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Minnesota man indicted for transporting, harboring illegal aliens

MINNEAPOLIS — A southern Minnesota man made his initial appearance in federal court Thursday to answer charges of transporting and harboring illegal aliens for a scheme to supply cheap labor to large local food-producing farms.

The charges resulted from an investigation led by U.S. Immigration and Customs Enforcement's (ICE) Homeland Security Investigations (HSI) with the assistance of the St. Peter Police Department, the Nicollet County Sheriff's Office, the LeSueur County Sheriff's Office and the Minnesota Bureau of Criminal Apprehension.

Juan Arrazolo, aka John, 46, of St. Peter, Minn., was indicted April 16 in Minneapolis on one count each of transporting and harboring illegal aliens.

The indictment alleges that during June 2010, Arrazolo illegally transported a Mexican citizen within the United States for the purpose of obtaining a commercial advantage and private financial gain. It also alleges that from February to October 2011, he concealed a Honduran citizen from detection. According to the indictment, the Honduran alien was harbored in a building in St. Peter, Minn. Both Mexican and Honduran men were purportedly employed by Arrazolo's company, which does business as Poultry Service Management. The business provides manual labor to large corporate chicken farms in Minnesota and the surrounding area.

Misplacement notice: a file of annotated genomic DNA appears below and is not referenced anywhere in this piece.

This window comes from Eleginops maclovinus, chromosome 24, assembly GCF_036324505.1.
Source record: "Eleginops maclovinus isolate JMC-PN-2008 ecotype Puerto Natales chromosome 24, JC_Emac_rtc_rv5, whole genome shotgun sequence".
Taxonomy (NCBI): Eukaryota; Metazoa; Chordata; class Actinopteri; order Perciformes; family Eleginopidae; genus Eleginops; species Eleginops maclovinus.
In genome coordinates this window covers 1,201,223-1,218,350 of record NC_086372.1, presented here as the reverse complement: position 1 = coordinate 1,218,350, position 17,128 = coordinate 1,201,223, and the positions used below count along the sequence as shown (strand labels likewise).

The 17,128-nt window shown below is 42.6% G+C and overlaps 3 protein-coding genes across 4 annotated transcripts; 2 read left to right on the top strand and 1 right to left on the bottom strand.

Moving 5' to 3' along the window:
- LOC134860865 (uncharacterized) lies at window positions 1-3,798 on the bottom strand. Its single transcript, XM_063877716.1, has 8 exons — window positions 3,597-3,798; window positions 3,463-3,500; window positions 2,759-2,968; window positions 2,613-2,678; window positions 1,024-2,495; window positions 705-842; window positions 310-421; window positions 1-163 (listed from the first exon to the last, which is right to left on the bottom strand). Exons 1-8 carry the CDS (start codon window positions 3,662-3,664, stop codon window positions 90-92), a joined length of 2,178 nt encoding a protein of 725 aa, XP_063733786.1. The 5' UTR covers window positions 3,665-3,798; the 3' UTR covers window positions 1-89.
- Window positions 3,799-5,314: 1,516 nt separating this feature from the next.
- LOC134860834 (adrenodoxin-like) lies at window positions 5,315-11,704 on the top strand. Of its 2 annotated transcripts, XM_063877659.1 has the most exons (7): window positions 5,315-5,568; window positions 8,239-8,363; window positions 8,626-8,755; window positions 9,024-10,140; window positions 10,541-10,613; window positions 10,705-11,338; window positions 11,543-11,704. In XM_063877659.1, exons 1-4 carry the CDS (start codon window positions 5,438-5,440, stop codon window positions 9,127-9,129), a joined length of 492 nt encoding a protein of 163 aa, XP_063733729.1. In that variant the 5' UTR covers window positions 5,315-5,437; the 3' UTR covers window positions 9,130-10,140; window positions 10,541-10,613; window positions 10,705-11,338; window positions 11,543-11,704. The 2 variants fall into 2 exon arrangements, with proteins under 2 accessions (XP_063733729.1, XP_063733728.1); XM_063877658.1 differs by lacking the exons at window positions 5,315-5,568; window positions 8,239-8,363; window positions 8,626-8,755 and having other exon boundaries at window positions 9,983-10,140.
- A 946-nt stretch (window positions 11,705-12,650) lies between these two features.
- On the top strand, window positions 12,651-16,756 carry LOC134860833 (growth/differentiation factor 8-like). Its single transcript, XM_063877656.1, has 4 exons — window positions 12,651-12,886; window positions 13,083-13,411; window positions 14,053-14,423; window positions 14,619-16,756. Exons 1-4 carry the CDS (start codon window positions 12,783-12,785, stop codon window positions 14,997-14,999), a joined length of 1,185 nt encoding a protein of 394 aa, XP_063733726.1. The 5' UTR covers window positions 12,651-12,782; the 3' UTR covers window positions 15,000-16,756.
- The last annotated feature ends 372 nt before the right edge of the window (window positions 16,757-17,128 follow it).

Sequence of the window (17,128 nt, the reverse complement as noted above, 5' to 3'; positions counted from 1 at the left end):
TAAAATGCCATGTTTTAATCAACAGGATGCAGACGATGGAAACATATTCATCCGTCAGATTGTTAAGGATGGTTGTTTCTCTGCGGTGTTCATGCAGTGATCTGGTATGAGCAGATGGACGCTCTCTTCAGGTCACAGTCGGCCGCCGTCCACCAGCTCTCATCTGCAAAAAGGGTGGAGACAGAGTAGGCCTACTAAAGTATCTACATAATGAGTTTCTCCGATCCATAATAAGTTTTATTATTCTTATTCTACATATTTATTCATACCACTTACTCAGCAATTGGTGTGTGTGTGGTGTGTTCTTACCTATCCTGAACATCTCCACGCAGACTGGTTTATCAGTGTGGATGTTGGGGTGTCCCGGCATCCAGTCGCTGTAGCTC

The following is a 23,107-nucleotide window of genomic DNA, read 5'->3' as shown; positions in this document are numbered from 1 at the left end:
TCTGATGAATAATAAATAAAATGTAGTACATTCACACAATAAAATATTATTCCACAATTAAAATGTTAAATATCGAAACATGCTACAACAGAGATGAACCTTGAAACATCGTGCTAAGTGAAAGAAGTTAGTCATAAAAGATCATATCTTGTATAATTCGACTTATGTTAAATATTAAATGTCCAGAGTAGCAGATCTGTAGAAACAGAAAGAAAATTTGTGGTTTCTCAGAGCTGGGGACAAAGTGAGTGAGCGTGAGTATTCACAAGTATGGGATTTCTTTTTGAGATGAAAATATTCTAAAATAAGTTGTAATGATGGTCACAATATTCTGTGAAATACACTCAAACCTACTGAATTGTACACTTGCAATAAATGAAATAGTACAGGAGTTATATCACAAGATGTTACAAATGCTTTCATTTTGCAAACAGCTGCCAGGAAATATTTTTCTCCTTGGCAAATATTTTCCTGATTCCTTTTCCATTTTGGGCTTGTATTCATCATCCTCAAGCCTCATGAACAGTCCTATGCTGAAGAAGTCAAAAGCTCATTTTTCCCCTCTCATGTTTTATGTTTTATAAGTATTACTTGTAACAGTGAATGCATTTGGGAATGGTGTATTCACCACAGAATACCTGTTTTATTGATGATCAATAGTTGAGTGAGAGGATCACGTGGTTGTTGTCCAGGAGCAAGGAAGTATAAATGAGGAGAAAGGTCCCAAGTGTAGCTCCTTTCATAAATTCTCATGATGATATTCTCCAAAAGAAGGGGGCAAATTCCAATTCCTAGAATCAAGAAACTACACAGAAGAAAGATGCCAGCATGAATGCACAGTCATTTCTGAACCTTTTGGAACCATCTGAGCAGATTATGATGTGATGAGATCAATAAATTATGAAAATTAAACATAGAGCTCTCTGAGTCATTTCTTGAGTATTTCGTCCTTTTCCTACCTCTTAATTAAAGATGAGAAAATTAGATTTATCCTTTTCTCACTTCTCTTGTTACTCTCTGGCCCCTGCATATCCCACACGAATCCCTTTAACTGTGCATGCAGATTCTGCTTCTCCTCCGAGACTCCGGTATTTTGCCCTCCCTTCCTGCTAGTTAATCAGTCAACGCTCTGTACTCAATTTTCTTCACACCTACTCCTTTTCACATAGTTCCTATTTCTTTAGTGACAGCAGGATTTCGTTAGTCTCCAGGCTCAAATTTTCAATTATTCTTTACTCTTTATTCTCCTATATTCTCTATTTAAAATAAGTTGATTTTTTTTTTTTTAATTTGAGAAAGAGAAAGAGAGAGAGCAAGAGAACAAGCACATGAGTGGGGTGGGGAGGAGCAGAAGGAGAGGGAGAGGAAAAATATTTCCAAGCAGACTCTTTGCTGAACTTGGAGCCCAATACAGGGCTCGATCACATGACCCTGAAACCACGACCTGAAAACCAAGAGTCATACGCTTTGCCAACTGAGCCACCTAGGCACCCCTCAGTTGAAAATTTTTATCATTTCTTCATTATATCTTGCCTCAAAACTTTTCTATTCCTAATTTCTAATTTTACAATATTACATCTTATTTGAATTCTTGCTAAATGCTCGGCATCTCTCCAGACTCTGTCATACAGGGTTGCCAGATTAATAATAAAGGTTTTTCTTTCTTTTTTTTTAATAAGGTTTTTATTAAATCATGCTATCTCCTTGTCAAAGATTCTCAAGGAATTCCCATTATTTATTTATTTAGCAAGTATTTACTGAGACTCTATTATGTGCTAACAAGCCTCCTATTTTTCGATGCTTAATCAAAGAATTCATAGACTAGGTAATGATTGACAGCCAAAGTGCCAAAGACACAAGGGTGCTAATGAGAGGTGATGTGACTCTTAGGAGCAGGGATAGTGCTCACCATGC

“Anyone who transports or harbors illegal aliens – from transnational criminal gangs to smaller groups operating in rural areas – requires secrecy and often coercion to succeed,” said Mike Feinberg, special agent in charge of HSI Bloomington. “HSI has a long history of targeting criminals who seek illegal gain at the expense of innocents. We work with our state and local law enforcement partners to bring justice to anyone who exploits others for illegal profit.”

The affidavit revealed that the illegal alien from Honduras told federal investigators he worked an average of six 16-hour days per week for about $700 to $800 per month. In addition, he stated he lived in an Arrazolo-supplied mobile home trailer with six other people, described as his friends and family, for which they paid Arrazolo $50 a month each. They also paid extra for utilities.

If convicted, Arrazolo faces a potential maximum penalty of 10 years in federal prison on each charge. All sentences will be determined by a federal district court judge.

An indictment is a determination by a grand jury that there is probable cause to believe that offenses have been committed by a defendant. A defendant is presumed innocent until he or she pleads guilty or is proven guilty at trial.